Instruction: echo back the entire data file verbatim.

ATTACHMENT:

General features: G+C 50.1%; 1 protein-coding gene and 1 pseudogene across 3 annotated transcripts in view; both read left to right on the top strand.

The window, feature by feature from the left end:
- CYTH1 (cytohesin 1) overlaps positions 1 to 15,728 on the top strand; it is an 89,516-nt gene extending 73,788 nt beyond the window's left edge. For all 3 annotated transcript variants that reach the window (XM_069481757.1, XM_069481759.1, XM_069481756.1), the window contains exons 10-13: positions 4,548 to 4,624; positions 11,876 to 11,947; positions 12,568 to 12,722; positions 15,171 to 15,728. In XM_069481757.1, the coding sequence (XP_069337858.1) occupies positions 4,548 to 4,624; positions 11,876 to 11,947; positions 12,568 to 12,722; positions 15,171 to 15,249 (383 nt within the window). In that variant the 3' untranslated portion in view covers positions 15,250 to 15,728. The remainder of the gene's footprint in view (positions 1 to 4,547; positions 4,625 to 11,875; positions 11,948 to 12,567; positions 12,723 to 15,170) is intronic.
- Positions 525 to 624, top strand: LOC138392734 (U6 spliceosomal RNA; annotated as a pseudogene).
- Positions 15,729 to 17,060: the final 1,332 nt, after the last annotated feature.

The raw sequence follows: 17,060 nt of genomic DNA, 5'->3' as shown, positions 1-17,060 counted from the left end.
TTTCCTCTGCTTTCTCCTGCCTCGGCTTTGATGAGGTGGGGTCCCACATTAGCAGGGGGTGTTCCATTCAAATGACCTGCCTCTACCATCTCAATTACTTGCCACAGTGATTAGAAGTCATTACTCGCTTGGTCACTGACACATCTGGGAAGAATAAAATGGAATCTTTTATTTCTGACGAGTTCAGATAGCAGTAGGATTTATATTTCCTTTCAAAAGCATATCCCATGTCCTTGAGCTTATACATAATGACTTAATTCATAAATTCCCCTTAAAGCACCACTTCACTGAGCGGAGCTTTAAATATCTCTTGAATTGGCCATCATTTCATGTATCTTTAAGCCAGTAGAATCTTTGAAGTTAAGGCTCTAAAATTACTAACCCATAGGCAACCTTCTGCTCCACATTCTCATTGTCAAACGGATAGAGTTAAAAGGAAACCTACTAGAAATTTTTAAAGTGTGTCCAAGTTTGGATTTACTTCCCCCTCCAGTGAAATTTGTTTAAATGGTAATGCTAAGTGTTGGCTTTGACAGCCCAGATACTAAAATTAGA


General features: G+C 50.1%; 1 protein-coding gene and 1 pseudogene across 3 annotated transcripts in view; both read left to right on the top strand.

The window, feature by feature from the left end:
- CYTH1 (cytohesin 1) overlaps positions 1 to 15,728 on the top strand; it is an 89,516-nt gene extending 73,788 nt beyond the window's left edge. For all 3 annotated transcript variants that reach the window (XM_069481757.1, XM_069481759.1, XM_069481756.1), the window contains exons 10-13: positions 4,548 to 4,624; positions 11,876 to 11,947; positions 12,568 to 12,722; positions 15,171 to 15,728. In XM_069481757.1, the coding sequence (XP_069337858.1) occupies positions 4,548 to 4,624; positions 11,876 to 11,947; positions 12,568 to 12,722; positions 15,171 to 15,249 (383 nt within the window). In that variant the 3' untranslated portion in view covers positions 15,250 to 15,728. The remainder of the gene's footprint in view (positions 1 to 4,547; positions 4,625 to 11,875; positions 11,948 to 12,567; positions 12,723 to 15,170) is intronic.
- Positions 525 to 624, top strand: LOC138392734 (U6 spliceosomal RNA; annotated as a pseudogene).
- Positions 15,729 to 17,060: the final 1,332 nt, after the last annotated feature.

The raw sequence follows: 17,060 nt of genomic DNA, 5'->3' as shown, positions 1-17,060 counted from the left end.
TTTCCTCTGCTTTCTCCTGCCTCGGCTTTGATGAGGTGGGGTCCCACATTAGCAGGGGGTGTTCCATTCAAATGACCTGCCTCTACCATCTCAATTACTTGCCACAGTGATTAGAAGTCATTACTCGCTTGGTCACTGACACATCTGGGAAGAATAAAATGGAATCTTTTATTTCTGACGAGTTCAGATAGCAGTAGGATTTATATTTCCTTTCAAAAGCATATCCCATGTCCTTGAGCTTATACATAATGACTTAATTCATAAATTCCCCTTAAAGCACCACTTCACTGAGCGGAGCTTTAAATATCTCTTGAATTGGCCATCATTTCATGTATCTTTAAGCCAGTAGAATCTTTGAAGTTAAGGCTCTAAAATTACTAACCCATAGGCAACCTTCTGCTCCACATTCTCATTGTCAAACGGATAGAGTTAAAAGGAAACCTACTAGAAATTTTTAAAGTGTGTCCAAGTTTGGATTTACTTCCCCCTCCAGTGAAATTTGTTTAAATGGTAATGCTAAGTGTTGGCTTTGACAGCCCAGATACTAAAATTAGA